Cardioprotected Percutaneous Coronary Intervention - A Case Study in a Stable Angina Patient

Fast and effective opening of epicardial arteries by thrombolysis or percutaneous coronary intervention (PCI) to restore perfusion to the jeopardised myocardium is considered the cornerstone in the treatment of patients with an acute ST-elevation myocardial infarction (STEMI) leading to a reduction in morbidity and mortality.1 However, despite successful opening of the coronary artery, myocardial reperfusion remains suboptimal (i.e.

Barriers to Implementation of Primary Percutaneous Coronary Intervention in Europe

Coronary heart disease (CHD) remains a leading cause of mortality and disability for both men and women in Europe, accounting for 1.92 million deaths each year.1 One in five women (22%) and one in five men (21%) die from the disease.1 This significant burden necessitates ongoing improvements in patient management and treatment, to minimise the impact of cardiovascular conditions on both patients and healthcare systems.1–3 In 2003, implementation of primary percutaneous coronary intervention (PPCI) accelerated in Europe a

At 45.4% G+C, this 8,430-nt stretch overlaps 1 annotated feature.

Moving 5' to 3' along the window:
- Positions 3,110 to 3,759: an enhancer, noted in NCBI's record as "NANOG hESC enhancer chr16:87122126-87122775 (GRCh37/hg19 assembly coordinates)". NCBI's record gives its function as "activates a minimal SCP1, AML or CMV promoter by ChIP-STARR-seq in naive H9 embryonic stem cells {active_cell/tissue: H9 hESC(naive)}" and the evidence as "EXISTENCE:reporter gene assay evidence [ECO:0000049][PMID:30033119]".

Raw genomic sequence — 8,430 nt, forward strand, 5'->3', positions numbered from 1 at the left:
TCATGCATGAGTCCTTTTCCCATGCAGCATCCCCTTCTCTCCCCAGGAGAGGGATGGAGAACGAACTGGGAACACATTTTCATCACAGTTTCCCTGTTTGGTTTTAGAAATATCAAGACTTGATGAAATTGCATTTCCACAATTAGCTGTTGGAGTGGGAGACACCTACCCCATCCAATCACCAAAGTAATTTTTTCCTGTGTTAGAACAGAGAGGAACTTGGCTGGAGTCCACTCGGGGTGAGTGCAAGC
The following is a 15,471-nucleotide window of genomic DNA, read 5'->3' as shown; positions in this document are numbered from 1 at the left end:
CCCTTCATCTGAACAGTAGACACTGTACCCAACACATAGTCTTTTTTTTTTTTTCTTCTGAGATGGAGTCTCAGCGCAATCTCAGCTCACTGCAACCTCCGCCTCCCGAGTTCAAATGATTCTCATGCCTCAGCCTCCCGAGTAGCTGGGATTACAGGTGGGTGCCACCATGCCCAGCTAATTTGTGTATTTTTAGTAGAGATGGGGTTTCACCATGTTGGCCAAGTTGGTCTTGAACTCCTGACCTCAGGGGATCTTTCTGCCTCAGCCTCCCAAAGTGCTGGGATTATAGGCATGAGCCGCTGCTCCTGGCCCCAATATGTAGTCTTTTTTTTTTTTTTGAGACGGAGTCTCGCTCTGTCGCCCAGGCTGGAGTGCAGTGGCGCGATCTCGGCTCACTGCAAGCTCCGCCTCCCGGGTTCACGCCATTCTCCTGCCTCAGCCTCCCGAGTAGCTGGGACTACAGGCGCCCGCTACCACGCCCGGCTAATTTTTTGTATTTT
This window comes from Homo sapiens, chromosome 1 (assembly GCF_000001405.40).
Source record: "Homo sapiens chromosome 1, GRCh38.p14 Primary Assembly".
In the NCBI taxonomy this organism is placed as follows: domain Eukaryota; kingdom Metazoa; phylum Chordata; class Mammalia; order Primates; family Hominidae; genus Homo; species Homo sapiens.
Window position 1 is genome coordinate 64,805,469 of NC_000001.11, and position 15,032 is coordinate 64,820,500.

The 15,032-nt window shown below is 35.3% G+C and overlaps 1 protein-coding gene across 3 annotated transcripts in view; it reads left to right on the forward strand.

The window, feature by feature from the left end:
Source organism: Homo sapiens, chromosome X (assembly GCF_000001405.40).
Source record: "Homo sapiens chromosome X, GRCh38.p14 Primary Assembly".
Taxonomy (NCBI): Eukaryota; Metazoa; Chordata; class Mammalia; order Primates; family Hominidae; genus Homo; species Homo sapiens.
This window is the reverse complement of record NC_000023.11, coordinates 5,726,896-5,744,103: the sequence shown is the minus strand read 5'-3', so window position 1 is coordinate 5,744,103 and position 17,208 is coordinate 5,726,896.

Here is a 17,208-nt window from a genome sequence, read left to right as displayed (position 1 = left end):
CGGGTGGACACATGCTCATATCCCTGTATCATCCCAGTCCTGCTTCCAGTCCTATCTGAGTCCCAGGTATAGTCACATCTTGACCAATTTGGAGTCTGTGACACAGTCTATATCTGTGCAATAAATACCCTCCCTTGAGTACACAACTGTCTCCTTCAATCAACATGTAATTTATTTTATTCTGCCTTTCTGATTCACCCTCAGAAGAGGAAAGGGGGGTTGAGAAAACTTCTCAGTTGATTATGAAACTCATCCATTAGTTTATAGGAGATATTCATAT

Platelet Function Testing in Clinical Practice - Experience and Views from Europe and the US

Coronary angiography and subsequent percutaneous coronary intervention (PCI) is the appropriate treatment in many patients with moderate- and high-risk acute coronary syndromes (ACS). As ACS and complications after PCI are primarily platelet-driven, adequate antiplatelet therapy is of utmost importance in patients with ACS and after coronary stent implantation. The main antiplatelet agents currently used are salicylates (aspirin) and thienopyridines (clopidogrel, prasugrel). Both aspirin and clopidogrel inhibit platelet function irreversibly.